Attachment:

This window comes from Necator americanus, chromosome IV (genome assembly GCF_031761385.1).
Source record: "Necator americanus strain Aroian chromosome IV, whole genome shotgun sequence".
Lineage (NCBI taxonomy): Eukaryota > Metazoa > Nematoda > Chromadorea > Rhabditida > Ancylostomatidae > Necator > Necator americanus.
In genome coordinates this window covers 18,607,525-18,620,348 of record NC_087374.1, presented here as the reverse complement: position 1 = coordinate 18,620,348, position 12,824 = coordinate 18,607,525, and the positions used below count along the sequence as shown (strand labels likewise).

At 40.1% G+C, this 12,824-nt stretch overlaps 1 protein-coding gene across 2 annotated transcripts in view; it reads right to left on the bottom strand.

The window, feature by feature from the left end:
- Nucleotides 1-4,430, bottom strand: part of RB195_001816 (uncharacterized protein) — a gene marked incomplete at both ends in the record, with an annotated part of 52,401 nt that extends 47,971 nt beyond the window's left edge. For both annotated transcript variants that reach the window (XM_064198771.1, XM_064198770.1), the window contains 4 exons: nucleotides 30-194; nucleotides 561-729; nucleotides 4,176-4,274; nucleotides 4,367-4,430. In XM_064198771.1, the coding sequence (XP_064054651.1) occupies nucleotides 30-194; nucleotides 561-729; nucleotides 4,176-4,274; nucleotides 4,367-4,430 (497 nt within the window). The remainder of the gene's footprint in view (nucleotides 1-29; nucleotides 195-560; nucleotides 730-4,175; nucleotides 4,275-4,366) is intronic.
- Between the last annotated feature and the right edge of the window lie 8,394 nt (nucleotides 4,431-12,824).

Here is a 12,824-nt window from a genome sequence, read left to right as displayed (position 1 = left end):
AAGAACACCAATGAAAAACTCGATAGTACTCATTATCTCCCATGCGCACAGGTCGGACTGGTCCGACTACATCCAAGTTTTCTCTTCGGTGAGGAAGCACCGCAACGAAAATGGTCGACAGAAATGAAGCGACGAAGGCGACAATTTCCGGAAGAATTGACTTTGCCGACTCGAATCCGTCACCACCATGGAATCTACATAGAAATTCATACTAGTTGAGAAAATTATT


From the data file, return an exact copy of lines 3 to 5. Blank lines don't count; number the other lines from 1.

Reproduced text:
Lineage (NCBI taxonomy): Eukaryota > Metazoa > Nematoda > Chromadorea > Rhabditida > Ancylostomatidae > Necator > Necator americanus.
In genome coordinates this window covers 18,607,525-18,620,348 of record NC_087374.1, presented here as the reverse complement: position 1 = coordinate 18,620,348, position 12,824 = coordinate 18,607,525, and the positions used below count along the sequence as shown (strand labels likewise).

At 40.1% G+C, this 12,824-nt stretch overlaps 1 protein-coding gene across 2 annotated transcripts in view; it reads right to left on the bottom strand.